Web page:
Outsourcing, a fighting word GM vs. UAW: The Dayton strike a curtainraiser for industry-wide strife and change.

March 30, 1996

LABOR AND MANAGEMENT are well aware the recent 17-day strike that shut down General Motors operations nationwide, including here in Baltimore, was just the latest skirmish in a long, long war. The issue that brings out the brass knuckles is outsourcing -- the practice of having outside non-union companies supply component parts at prices much cheaper than high-wage in-company plants can match.

The United Auto Workers union considers this practice a threat to its very survival. Its membership today is just over 800,000 -- half of what it was in the 1970s. Much of that attrition is due to foreign competition. But some of it is due to outsourcing. Chrysler buys 70 percent, Ford 50 percent and GM 30 percent of their parts from outside suppliers that are 80 percent non-unionized.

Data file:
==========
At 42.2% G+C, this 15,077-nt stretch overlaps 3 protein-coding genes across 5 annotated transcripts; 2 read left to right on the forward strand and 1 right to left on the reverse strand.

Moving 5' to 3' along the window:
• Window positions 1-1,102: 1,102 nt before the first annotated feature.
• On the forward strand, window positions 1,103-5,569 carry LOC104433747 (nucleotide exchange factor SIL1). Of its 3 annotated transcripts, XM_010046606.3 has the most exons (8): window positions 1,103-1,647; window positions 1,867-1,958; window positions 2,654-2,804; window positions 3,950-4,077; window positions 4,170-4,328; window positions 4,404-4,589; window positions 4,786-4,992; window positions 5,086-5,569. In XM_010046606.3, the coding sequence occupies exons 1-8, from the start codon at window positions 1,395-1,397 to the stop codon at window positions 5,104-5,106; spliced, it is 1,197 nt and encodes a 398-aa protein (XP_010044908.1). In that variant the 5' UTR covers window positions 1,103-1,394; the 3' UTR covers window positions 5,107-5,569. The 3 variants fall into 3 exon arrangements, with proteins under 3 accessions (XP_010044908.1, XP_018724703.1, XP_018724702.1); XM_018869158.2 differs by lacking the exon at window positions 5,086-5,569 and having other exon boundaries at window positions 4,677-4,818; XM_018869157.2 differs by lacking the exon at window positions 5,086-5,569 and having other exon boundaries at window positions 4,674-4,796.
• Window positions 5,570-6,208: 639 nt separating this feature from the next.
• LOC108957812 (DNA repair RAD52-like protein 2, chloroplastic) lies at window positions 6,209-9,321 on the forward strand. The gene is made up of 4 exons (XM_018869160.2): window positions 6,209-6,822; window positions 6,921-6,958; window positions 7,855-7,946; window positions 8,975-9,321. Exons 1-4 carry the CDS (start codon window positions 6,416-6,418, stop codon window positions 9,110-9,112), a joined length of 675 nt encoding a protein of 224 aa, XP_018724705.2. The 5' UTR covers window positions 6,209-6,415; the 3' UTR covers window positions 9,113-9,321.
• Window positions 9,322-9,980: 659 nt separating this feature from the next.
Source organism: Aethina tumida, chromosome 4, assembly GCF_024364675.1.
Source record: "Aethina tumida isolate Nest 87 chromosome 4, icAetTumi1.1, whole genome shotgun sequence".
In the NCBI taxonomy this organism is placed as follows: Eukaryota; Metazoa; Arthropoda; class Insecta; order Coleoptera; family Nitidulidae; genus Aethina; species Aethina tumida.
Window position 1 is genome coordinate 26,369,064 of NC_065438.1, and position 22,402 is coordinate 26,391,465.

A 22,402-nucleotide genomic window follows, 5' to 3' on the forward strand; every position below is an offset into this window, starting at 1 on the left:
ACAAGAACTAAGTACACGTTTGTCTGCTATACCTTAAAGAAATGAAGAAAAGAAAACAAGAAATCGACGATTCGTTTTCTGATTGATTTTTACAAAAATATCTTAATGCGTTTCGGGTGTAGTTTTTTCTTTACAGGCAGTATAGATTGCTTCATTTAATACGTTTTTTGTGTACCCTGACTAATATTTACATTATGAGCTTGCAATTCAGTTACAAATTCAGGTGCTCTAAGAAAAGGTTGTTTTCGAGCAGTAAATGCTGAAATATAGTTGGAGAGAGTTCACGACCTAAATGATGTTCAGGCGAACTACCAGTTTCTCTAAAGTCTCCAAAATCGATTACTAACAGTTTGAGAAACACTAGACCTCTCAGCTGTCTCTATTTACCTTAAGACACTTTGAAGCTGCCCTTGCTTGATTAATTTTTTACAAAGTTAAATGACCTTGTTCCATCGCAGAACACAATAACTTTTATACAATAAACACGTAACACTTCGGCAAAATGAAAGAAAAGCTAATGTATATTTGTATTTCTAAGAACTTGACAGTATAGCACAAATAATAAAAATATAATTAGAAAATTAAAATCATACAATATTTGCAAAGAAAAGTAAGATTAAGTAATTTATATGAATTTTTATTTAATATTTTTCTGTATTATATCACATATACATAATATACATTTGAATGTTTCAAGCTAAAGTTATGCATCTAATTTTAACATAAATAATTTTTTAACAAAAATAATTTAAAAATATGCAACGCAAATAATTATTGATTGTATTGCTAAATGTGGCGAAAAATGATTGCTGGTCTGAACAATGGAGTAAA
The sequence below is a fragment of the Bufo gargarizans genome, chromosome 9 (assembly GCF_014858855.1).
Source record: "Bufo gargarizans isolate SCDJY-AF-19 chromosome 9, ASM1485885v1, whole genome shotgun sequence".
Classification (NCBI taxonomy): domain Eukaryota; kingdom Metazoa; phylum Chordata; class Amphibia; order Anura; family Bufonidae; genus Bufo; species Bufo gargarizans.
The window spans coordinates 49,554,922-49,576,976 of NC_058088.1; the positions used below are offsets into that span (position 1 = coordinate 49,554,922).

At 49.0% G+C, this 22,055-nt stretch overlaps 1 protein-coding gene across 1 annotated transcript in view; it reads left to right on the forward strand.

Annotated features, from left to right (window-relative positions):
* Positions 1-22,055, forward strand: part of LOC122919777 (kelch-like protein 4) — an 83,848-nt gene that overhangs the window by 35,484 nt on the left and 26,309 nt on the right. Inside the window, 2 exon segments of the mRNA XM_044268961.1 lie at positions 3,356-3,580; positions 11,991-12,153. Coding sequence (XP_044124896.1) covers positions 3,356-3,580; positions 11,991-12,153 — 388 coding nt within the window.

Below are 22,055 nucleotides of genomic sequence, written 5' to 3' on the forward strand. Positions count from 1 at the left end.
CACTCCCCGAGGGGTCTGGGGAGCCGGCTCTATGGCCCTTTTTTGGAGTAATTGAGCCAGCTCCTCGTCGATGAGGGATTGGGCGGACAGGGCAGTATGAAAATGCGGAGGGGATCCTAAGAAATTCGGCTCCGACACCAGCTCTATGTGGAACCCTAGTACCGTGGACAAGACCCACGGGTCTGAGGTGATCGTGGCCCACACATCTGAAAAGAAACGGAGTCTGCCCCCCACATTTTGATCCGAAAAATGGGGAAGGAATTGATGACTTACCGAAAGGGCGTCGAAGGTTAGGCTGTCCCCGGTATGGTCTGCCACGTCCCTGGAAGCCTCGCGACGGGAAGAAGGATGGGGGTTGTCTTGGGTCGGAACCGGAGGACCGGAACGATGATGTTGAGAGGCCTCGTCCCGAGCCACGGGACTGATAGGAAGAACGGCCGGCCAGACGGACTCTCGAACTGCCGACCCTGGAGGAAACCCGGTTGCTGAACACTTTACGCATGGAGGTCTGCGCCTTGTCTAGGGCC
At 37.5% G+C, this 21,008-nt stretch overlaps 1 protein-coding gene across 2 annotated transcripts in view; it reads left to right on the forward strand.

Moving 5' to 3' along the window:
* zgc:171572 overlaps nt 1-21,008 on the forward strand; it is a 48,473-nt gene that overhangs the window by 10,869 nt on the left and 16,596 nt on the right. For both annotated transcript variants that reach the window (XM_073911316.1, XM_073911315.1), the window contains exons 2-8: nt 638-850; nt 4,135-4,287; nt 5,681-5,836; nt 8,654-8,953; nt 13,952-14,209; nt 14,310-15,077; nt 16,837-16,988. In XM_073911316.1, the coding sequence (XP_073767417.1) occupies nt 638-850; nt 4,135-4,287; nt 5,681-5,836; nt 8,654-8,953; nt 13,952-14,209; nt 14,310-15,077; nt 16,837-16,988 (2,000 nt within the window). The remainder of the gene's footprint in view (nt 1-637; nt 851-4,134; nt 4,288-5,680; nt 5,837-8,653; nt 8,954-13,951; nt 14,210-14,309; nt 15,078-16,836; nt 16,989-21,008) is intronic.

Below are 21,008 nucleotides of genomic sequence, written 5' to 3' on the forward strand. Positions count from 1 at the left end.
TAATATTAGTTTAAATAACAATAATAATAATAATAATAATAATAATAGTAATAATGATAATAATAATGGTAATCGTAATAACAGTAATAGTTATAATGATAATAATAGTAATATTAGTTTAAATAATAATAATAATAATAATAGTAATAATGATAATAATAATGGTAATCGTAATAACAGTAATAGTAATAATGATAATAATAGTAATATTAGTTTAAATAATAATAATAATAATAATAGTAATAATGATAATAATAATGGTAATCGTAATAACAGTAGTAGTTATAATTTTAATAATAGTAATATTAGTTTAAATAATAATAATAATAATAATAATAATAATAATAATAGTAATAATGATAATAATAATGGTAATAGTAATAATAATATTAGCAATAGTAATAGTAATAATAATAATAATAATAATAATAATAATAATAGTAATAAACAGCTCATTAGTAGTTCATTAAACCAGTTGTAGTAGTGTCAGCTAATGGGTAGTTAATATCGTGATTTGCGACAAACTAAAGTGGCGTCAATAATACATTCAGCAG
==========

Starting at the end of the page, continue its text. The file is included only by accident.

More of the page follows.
General Motors can cite these same figures to underscore its own dilemma. While near-bankruptcy in the early 1980s enabled Chrysler and Ford to go to outsourcing over union objections, GM's relative prosperity kept in an old mold that is now its cause of grief. Its aggressive management is determined to follow the path of its competitors. When the Dayton strike was all over, GM had reinforced its plans to have a Bosch anti-lock plant in South Carolina become a second major brake supplier.

The UAW also has tough new leadership that was quick to revel in the $1,700 bonuses it got for its Dayton members plus GM's promise to stick with plans for continuing its Dayton operations.

Actually, both sides in this dispute are somewhat the prisoners of demographics that will influence their coming battles.

During the next seven years, a third of the aging unionized work force in the U.S. auto industry will be retiring, thus triggering a hiring binge for more than 200,000 new workers. For now, the UAW concentrates on protecting the jobs and benefits of its veteran members. But soon, it will have to look to its newcomers, many of whom will come from non-union suppliers. This will create a dynamic that management will try to use to set up a two-tier wage system -- higher for assembly plants and lower for in-house parts plants competing with non-union suppliers.

So look for a lot of unrest, angst and restructuring in an industry important to Baltimore. Dayton was just a warning of what may come.

Pub Date: 3/30/96

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